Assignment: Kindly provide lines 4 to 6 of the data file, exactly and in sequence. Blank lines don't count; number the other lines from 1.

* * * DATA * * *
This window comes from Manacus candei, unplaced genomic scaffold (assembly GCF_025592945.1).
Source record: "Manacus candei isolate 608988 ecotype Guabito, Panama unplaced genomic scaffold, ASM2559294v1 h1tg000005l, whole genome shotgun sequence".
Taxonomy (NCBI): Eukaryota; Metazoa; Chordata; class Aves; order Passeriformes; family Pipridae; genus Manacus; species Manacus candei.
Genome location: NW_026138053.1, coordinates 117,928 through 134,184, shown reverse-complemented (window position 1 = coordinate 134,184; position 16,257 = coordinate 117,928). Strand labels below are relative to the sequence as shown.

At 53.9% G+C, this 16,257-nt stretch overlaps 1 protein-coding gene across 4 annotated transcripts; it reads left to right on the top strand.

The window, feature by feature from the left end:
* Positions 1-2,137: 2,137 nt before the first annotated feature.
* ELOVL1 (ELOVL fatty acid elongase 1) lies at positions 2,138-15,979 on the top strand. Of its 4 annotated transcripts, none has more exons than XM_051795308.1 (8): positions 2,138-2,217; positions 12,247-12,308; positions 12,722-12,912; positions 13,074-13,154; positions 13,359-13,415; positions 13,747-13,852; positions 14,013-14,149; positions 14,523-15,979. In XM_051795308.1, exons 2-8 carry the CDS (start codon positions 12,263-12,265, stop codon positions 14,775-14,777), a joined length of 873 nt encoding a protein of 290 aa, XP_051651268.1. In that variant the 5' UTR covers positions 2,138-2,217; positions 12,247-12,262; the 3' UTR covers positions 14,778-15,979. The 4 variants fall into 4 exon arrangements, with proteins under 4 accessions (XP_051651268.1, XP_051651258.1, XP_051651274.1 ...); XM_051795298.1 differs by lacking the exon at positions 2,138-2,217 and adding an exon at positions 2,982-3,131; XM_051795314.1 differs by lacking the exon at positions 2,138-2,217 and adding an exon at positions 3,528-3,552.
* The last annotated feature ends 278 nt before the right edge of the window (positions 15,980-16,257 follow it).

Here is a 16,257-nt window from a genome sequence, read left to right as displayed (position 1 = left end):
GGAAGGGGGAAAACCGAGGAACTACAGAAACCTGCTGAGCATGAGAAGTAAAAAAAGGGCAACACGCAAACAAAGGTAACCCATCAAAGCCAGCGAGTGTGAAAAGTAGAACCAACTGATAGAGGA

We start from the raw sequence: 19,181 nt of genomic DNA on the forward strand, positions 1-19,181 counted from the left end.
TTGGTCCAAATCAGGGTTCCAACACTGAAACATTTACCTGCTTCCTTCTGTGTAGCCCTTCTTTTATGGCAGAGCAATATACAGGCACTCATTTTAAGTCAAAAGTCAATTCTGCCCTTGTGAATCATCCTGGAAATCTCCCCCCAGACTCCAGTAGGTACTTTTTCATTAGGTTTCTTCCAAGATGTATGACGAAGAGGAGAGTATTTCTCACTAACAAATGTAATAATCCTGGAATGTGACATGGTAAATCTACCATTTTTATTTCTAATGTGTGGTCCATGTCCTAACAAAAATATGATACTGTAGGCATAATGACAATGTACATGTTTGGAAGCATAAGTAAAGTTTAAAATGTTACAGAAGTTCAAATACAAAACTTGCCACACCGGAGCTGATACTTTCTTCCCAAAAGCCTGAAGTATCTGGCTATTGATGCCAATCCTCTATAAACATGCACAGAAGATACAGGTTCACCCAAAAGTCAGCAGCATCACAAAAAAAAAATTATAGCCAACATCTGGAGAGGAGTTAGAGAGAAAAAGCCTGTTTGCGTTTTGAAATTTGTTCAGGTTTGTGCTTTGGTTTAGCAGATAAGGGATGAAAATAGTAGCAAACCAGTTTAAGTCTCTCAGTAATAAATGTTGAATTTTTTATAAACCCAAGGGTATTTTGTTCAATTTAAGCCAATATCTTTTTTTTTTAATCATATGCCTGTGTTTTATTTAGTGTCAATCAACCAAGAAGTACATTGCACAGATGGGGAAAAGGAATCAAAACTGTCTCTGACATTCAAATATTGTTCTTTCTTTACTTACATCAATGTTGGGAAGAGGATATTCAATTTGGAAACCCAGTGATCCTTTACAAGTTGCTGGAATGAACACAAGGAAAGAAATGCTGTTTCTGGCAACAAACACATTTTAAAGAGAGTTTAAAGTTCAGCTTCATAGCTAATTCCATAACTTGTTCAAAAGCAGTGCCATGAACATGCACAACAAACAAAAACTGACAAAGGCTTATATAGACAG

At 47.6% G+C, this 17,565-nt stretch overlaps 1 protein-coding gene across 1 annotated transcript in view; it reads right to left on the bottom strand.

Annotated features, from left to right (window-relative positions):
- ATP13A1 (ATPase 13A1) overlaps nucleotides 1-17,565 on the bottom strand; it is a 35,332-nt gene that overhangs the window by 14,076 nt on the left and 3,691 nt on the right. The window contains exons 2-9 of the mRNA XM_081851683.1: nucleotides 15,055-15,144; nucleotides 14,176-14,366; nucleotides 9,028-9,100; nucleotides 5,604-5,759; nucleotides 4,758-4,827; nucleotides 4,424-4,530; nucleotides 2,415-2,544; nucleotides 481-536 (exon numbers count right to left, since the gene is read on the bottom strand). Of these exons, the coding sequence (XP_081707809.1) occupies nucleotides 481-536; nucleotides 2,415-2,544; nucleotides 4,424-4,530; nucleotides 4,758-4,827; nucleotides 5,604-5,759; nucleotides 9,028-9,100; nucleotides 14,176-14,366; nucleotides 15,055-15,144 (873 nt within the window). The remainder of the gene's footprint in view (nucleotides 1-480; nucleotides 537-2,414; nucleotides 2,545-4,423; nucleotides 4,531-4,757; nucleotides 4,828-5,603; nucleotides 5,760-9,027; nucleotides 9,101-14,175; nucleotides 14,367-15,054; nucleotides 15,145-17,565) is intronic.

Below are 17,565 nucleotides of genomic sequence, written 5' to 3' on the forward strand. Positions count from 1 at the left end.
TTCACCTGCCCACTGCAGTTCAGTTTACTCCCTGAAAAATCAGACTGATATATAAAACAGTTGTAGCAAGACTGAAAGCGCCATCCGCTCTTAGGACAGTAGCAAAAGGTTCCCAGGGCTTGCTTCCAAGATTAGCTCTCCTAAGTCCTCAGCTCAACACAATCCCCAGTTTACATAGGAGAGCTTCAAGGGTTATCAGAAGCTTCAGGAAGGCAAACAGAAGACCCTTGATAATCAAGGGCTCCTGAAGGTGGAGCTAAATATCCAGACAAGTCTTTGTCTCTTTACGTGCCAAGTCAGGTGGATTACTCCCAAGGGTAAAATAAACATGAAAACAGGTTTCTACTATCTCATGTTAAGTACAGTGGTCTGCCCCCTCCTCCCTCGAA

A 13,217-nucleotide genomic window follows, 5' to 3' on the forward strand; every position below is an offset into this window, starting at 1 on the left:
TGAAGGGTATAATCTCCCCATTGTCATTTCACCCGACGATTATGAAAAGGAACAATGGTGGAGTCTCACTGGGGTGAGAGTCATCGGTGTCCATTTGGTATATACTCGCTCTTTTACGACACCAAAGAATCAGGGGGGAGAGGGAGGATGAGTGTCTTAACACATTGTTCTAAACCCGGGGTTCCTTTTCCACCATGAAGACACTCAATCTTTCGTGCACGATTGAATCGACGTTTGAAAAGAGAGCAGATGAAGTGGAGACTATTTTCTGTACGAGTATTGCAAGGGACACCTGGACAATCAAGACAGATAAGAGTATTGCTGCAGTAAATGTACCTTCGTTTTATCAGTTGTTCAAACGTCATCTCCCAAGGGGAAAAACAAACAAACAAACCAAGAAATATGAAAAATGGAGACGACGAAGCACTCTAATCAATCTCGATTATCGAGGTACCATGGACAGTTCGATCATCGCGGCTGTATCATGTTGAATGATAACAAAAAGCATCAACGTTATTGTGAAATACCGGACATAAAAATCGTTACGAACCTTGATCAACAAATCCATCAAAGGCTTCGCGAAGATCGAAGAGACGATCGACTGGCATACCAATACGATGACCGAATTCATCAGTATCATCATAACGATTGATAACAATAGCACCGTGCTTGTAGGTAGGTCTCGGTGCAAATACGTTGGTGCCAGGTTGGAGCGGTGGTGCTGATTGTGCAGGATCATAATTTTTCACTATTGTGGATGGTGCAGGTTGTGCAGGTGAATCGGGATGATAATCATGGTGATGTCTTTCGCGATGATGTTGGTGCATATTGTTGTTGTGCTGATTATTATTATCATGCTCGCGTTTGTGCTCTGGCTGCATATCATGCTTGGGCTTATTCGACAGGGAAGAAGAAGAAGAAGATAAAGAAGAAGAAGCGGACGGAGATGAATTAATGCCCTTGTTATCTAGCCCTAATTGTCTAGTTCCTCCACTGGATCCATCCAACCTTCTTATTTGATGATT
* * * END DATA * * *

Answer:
Genome location: NW_026138053.1, coordinates 117,928 through 134,184, shown reverse-complemented (window position 1 = coordinate 134,184; position 16,257 = coordinate 117,928). Strand labels below are relative to the sequence as shown.

At 53.9% G+C, this 16,257-nt stretch overlaps 1 protein-coding gene across 4 annotated transcripts; it reads left to right on the top strand.

The window, feature by feature from the left end: